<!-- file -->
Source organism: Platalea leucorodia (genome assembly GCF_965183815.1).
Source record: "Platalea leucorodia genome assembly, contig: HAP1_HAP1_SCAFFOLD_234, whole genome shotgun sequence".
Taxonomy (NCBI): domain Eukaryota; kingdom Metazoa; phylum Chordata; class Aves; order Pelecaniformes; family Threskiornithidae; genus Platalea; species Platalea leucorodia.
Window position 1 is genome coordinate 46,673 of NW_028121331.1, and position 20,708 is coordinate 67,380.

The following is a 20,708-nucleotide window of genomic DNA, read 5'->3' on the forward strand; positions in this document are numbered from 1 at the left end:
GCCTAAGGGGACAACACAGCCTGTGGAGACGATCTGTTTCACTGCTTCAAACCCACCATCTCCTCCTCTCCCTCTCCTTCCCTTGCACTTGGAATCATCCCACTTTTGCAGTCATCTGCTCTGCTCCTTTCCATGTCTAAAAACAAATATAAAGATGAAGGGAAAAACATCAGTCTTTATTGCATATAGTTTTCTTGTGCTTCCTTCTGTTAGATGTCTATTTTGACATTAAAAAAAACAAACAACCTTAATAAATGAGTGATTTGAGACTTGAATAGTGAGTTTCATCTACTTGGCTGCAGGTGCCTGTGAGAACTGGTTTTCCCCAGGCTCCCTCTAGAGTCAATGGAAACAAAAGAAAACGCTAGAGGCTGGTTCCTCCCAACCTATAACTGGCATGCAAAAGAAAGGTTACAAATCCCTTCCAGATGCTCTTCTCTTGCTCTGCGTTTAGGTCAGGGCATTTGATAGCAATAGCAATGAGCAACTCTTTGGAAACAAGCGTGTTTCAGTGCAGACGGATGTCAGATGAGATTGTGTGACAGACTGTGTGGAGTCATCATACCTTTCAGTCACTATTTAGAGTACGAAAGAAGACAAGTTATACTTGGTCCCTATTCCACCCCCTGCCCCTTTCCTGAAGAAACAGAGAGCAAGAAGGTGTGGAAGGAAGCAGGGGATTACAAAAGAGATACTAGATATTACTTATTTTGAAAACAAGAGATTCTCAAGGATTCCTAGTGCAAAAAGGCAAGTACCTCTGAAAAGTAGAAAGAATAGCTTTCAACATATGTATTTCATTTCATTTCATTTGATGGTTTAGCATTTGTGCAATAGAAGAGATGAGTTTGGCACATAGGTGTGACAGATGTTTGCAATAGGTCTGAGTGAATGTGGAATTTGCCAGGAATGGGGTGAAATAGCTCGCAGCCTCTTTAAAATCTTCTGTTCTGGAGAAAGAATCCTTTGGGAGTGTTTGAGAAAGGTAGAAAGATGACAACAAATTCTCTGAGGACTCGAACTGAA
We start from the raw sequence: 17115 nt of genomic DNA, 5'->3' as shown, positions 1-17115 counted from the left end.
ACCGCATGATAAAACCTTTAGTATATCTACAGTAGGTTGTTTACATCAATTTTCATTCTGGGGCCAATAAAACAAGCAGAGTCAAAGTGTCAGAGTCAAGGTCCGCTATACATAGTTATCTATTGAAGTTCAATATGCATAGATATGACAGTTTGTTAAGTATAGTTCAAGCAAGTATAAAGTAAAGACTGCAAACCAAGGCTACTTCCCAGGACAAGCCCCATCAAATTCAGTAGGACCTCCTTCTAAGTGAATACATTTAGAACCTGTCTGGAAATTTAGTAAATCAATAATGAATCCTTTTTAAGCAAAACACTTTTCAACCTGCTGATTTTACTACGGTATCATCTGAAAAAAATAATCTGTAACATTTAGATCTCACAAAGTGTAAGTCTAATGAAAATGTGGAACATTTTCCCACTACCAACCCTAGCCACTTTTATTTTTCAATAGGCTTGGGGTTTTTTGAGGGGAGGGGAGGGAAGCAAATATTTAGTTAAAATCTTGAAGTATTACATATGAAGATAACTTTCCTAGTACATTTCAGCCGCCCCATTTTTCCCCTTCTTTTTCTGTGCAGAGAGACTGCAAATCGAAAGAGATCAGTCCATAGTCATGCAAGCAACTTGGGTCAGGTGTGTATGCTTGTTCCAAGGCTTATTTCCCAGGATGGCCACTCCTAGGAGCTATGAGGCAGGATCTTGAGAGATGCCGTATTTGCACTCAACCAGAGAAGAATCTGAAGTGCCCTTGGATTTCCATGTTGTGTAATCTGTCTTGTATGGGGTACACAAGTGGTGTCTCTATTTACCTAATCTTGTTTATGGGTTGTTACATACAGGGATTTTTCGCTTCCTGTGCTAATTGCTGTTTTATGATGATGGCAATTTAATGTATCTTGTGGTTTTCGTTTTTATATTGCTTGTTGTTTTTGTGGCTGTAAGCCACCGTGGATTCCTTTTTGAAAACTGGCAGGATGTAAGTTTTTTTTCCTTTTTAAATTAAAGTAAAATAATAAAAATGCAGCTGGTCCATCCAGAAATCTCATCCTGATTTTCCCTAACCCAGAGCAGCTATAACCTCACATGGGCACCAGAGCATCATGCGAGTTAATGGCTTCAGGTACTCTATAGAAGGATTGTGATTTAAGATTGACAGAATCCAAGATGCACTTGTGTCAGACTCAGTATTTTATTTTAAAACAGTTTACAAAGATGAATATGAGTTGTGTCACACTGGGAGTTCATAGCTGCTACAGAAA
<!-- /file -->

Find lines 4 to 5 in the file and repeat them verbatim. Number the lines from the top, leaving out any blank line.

Window position 1 is genome coordinate 46,673 of NW_028121331.1, and position 20,708 is coordinate 67,380.

The following is a 20,708-nucleotide window of genomic DNA, read 5'->3' on the forward strand; positions in this document are numbered from 1 at the left end: